(Credit: Tom Davies)
When played in first-person mode, Pac-Man becomes a surprisingly tense and creepy experience.
OK, putting the game into first-person mode is only part of what makes FPS-Man such an intriguing cross-genre look at the classic 1980 arcade game Pac-Man.
When you play Pac-Man, you're looking at the maze from a top-down view, which allows you to see not only where you are and where you're going, but the positions of Inky, Pinky, Blinky and Clyde on the map. It becomes a game of strategy, choosing the best paths on the fly to evade the ghosts, while chomping up all the pellets along the way.
When you can neither see your own position nor the ghosts, suddenly the game becomes a different beast — and developer Tom Davies, who made the free web game to teach himself Unity 3D, added a few other elements into the mix.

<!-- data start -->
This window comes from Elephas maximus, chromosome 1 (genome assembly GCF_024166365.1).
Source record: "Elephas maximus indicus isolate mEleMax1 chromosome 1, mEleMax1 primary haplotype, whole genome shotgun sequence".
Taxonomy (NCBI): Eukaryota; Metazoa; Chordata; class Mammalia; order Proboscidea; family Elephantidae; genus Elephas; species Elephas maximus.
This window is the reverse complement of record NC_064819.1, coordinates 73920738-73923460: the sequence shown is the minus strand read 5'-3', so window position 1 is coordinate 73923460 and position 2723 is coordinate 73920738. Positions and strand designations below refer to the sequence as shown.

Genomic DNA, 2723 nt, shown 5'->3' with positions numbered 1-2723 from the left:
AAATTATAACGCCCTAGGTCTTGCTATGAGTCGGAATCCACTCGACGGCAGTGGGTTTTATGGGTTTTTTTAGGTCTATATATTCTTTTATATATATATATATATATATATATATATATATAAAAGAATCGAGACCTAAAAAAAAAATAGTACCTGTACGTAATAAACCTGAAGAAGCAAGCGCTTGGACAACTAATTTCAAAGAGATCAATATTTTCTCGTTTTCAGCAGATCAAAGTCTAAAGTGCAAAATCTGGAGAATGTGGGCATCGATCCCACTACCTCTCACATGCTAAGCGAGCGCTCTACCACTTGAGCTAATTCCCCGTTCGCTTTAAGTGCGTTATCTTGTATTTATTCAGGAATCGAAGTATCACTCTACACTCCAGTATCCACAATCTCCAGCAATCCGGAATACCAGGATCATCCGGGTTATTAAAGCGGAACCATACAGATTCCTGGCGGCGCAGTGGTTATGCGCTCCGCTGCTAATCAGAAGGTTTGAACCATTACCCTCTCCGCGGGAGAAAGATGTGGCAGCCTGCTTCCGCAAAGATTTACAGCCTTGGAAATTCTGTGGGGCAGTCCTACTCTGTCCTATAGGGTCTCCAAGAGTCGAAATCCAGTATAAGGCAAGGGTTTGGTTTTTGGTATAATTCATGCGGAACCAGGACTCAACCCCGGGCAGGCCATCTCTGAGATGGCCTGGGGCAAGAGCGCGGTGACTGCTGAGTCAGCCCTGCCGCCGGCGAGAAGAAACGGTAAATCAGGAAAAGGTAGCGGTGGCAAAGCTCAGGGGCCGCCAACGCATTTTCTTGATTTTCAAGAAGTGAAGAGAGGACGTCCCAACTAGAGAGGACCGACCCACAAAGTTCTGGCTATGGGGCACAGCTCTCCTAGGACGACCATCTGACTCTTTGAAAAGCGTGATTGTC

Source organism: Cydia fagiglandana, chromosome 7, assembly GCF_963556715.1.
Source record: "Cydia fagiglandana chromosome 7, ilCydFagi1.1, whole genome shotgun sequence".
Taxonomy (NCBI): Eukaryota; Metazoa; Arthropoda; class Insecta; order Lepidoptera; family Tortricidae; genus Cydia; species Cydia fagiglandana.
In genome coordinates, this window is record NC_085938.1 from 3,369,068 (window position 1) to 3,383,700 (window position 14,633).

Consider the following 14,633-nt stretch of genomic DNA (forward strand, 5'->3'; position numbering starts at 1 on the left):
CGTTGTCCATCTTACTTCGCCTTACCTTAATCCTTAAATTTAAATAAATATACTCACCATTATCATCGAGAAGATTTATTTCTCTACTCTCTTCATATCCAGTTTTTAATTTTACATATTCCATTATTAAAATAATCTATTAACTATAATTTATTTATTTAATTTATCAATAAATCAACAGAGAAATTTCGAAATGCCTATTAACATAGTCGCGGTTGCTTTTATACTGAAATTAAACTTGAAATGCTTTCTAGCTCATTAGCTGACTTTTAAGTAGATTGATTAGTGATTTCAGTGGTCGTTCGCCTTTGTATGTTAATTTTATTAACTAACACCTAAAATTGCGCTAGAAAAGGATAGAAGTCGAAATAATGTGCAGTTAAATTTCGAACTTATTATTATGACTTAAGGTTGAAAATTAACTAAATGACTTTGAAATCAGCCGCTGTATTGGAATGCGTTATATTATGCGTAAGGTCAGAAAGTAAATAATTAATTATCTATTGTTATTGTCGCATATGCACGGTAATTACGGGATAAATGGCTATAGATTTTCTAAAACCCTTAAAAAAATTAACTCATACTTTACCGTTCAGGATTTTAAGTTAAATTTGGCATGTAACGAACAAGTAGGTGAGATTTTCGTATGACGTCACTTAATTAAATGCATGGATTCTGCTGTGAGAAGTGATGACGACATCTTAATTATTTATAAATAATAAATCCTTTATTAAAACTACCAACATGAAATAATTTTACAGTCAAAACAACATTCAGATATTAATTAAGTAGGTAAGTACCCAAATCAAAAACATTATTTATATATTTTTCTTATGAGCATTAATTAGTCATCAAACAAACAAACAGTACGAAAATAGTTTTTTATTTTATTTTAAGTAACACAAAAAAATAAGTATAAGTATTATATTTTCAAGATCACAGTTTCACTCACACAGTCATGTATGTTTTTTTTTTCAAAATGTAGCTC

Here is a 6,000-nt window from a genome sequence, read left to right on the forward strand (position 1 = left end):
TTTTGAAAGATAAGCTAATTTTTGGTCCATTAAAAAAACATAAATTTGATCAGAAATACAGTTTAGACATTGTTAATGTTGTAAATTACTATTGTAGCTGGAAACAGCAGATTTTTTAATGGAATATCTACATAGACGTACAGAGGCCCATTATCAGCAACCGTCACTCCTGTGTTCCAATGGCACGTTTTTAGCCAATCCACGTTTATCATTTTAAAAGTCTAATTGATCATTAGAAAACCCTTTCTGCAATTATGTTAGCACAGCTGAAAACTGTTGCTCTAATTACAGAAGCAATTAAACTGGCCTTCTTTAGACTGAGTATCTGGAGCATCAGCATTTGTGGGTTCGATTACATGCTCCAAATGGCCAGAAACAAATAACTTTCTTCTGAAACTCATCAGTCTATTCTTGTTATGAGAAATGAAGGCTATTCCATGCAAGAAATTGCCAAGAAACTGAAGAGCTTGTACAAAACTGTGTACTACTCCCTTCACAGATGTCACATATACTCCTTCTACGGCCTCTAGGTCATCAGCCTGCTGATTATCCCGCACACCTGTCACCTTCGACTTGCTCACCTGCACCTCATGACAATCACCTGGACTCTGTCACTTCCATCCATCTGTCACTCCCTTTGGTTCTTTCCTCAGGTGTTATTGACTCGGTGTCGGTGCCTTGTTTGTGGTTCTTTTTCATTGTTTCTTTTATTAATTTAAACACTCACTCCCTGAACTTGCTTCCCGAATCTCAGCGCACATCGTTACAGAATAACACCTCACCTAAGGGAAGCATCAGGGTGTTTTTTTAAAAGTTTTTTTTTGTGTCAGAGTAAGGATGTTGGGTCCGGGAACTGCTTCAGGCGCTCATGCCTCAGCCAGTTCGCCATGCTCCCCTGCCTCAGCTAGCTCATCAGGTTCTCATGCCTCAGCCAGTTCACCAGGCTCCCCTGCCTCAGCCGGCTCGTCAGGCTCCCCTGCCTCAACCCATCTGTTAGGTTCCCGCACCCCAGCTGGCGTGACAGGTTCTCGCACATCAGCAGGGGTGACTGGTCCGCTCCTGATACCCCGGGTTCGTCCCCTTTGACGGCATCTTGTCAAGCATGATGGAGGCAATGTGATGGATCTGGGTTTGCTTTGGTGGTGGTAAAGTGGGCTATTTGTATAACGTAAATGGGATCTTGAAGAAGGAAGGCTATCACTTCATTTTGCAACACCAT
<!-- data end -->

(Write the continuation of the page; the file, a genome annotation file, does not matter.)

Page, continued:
Firstly, where the pellets and power pellets are on the mini-map in the top right of the screen so you know which direction you have to head in to finish them all. The ghosts, however, are invisible to your radar — which means you can run into one anywhere, any time.
But it's the audio that really makes it: a high-pitched tone that sounds whenever you take a pellet, sounding like an alarm as you race through the corridors; and, whenever you grab one of the power pellets, the game sort of goes into berserker mode, the eerily ambient sounds replaced by fast-paced action sounds, a tense beat and a squealing klaxon accompanied by a pulsing, red border as hunted turns hunter.
It's recognisably Pac-Man — but the experience is wonderfully, menacingly different.
Head on over to Kongregate to try it out for yourself.